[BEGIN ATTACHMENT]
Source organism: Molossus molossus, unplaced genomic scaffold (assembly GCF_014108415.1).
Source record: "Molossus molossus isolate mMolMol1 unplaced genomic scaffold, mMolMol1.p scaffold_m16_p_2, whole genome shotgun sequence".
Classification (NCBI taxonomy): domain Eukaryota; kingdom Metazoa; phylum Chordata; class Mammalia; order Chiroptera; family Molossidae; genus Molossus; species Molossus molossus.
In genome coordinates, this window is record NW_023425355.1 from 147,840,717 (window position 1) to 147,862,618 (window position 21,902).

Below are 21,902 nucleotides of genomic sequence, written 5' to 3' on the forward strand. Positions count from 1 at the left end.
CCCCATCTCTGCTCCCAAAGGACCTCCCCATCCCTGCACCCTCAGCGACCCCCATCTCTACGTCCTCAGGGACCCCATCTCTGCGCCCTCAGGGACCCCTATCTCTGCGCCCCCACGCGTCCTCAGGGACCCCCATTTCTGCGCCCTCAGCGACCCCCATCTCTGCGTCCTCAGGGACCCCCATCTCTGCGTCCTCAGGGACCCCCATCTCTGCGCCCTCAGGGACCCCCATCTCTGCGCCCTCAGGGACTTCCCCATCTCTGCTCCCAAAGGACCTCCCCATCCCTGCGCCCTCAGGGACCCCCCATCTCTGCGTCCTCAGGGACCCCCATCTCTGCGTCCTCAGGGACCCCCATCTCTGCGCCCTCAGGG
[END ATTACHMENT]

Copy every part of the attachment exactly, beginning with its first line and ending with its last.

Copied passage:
Source organism: Molossus molossus, unplaced genomic scaffold (assembly GCF_014108415.1).
Source record: "Molossus molossus isolate mMolMol1 unplaced genomic scaffold, mMolMol1.p scaffold_m16_p_2, whole genome shotgun sequence".
Classification (NCBI taxonomy): domain Eukaryota; kingdom Metazoa; phylum Chordata; class Mammalia; order Chiroptera; family Molossidae; genus Molossus; species Molossus molossus.
In genome coordinates, this window is record NW_023425355.1 from 147,840,717 (window position 1) to 147,862,618 (window position 21,902).

Below are 21,902 nucleotides of genomic sequence, written 5' to 3' on the forward strand. Positions count from 1 at the left end.
CCCCATCTCTGCTCCCAAAGGACCTCCCCATCCCTGCACCCTCAGCGACCCCCATCTCTACGTCCTCAGGGACCCCATCTCTGCGCCCTCAGGGACCCCTATCTCTGCGCCCCCACGCGTCCTCAGGGACCCCCATTTCTGCGCCCTCAGCGACCCCCATCTCTGCGTCCTCAGGGACCCCCATCTCTGCGTCCTCAGGGACCCCCATCTCTGCGCCCTCAGGGACCCCCATCTCTGCGCCCTCAGGGACTTCCCCATCTCTGCTCCCAAAGGACCTCCCCATCCCTGCGCCCTCAGGGACCCCCCATCTCTGCGTCCTCAGGGACCCCCATCTCTGCGTCCTCAGGGACCCCCATCTCTGCGCCCTCAGGG